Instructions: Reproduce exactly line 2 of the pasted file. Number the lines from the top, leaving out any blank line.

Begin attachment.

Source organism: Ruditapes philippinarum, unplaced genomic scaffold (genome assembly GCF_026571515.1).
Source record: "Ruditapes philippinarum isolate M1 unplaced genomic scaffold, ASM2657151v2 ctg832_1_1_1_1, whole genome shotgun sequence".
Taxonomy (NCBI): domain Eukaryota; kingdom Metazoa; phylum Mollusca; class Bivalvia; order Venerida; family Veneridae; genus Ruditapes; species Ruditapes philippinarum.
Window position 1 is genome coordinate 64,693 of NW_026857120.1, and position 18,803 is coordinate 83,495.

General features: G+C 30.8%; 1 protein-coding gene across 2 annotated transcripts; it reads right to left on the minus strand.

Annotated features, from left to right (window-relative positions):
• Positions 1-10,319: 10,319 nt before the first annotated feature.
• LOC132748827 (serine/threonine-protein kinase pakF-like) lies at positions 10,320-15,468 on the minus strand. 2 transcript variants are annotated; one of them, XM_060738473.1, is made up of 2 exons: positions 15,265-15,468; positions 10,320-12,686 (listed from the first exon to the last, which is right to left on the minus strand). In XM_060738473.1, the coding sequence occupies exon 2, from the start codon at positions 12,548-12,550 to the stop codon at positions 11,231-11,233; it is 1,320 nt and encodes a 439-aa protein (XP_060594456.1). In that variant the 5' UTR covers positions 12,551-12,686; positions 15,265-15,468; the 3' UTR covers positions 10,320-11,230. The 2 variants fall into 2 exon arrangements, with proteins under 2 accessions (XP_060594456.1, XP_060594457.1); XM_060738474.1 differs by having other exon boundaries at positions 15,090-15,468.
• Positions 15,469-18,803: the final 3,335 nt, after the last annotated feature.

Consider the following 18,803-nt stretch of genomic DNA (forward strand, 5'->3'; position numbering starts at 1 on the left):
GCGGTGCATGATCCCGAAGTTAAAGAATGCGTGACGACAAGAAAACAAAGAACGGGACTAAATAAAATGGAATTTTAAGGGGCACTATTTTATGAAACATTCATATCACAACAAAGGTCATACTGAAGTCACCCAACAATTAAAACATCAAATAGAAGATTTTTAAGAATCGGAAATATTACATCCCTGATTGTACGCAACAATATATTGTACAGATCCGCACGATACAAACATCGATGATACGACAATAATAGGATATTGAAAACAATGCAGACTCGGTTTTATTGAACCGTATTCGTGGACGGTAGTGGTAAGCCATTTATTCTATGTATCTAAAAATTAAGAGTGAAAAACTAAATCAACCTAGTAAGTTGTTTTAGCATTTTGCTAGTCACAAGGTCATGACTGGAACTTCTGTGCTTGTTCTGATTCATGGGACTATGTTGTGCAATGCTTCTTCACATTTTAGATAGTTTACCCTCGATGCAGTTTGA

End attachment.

Source record: "Ruditapes philippinarum isolate M1 unplaced genomic scaffold, ASM2657151v2 ctg832_1_1_1_1, whole genome shotgun sequence".